An Overview of Acquisition Financing – Part 3

An Overview of Acquisition Financing – Part 3

In previous posts, we looked at corporate capital structure, the three main kinds of senior bank loan and the main components of loan documentation.  This overview concludes with bridge loans, other kinds of acquisition financing and an overview of major tasks in the financing process.

Bridge Loans

Concern for financial resources takes its place early in the strategy process. If the buyer will need financing, its options will be greatly increased if those discussions are underway before acquisition discussions take place. Otherwise, a buyer may need to take out a “bridge loan,” which is often quite expensive, or include a financing condition in its purchase offer, which makes the offer much less attractive. Bridge loans are relatively short term, expensive loans that bridge the gap between closing anytime a permanent financing can be put into place. As with permanent financing, bridge loans are generally secured by all the assets of the company. They keep the borrower on a very tight leash. Bridge lenders do seek to foreclose or force out management if their loans are not repaid promptly.

Other Kinds Of Acquisition Financing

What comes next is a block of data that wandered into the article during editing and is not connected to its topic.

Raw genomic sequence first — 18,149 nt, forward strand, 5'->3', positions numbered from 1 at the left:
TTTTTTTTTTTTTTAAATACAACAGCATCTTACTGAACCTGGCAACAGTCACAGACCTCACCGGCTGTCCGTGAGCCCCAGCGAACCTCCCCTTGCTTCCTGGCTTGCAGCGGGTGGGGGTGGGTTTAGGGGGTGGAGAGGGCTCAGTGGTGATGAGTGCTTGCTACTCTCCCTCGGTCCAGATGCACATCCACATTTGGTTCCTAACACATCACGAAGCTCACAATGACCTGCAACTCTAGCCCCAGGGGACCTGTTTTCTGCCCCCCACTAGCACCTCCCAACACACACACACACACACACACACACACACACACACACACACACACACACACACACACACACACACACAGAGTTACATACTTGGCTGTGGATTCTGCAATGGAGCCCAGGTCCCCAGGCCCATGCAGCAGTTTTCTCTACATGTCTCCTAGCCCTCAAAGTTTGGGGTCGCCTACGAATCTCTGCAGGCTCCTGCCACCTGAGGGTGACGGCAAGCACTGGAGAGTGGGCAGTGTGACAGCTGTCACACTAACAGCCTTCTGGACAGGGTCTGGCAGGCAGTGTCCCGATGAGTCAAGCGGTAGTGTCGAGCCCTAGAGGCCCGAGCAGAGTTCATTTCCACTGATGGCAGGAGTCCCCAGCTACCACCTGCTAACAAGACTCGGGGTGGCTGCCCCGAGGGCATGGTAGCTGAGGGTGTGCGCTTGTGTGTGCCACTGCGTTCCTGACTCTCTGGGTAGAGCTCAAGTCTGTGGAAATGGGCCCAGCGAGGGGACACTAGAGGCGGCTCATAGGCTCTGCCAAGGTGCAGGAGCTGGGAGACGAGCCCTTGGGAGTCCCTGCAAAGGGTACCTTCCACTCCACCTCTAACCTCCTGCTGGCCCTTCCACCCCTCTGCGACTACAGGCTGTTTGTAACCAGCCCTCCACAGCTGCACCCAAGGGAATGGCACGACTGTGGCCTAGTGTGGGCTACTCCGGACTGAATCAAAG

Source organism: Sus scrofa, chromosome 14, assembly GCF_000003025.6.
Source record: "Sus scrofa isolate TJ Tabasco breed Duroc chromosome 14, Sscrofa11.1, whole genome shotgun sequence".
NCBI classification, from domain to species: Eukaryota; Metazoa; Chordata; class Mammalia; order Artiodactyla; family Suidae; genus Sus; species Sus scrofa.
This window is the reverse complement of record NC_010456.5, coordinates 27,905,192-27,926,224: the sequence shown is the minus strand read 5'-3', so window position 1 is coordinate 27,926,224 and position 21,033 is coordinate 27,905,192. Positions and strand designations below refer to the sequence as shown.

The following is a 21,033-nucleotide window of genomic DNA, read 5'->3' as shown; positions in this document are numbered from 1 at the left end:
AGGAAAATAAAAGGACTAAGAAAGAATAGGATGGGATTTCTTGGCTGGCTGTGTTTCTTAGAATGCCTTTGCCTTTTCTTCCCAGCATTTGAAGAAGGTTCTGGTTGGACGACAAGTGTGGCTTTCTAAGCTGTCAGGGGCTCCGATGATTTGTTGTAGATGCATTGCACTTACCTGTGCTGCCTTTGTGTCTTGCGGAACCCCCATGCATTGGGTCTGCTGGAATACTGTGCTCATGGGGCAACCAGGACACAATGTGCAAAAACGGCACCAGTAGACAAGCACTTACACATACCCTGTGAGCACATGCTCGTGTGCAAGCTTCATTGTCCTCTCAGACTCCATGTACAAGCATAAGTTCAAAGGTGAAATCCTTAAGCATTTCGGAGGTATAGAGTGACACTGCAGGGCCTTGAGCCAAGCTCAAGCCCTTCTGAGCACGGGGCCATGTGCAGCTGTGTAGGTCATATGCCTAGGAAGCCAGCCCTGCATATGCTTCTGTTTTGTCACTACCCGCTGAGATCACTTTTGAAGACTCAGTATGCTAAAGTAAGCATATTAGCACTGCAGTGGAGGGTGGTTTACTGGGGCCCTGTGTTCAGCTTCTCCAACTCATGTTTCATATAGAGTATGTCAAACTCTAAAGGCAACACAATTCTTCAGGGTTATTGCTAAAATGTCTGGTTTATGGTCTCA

While the details of other kinds of acquisition financing may vary, many of the core elements of interest to a buyer managing the deal process overlap with those of dealing with a senior lender. For instance, subordinated loans from private lenders are similar to senior loans except as to collateral. Some differences with different kinds of financing include:

  • Subordinated debt may require negotiation with the senior lender as to the terms of its subordination.
  • Preferred stock, common stock and warrants generally require additional negotiation among stockholders that culminates in a stockholders agreement.
  • Non-bank financings may require the company to prepare disclosure documents or filings under federal or state securities laws.  This can be an expensive and time-consuming process.
  • Seller financing is generally just a promissory note to fill in the gap between purchase price and what a bank or other lender is willing to provide.  However, they require the same kind of intercreditor negotiations as subordinated debt.
  • The broader the distribution of securities, the more likely it is that a buyer will need the help of an investment banker to place them.

Major Acquisition Financing Tasks

At the time the initial strategy is being developed, company resources are a major factor to consider.  The CFO and treasury functions will play an integral role in these determinations.

If new financing is needed, it is best to begin establishing relationships with lenders and investors well before the date the company will need to pull the trigger. On the other hand, existing lenders want to be involved early, too, if only to keep an eye on covenant and borrowing base compliance, and management generally wants to keep an investor with a voice on the board happy.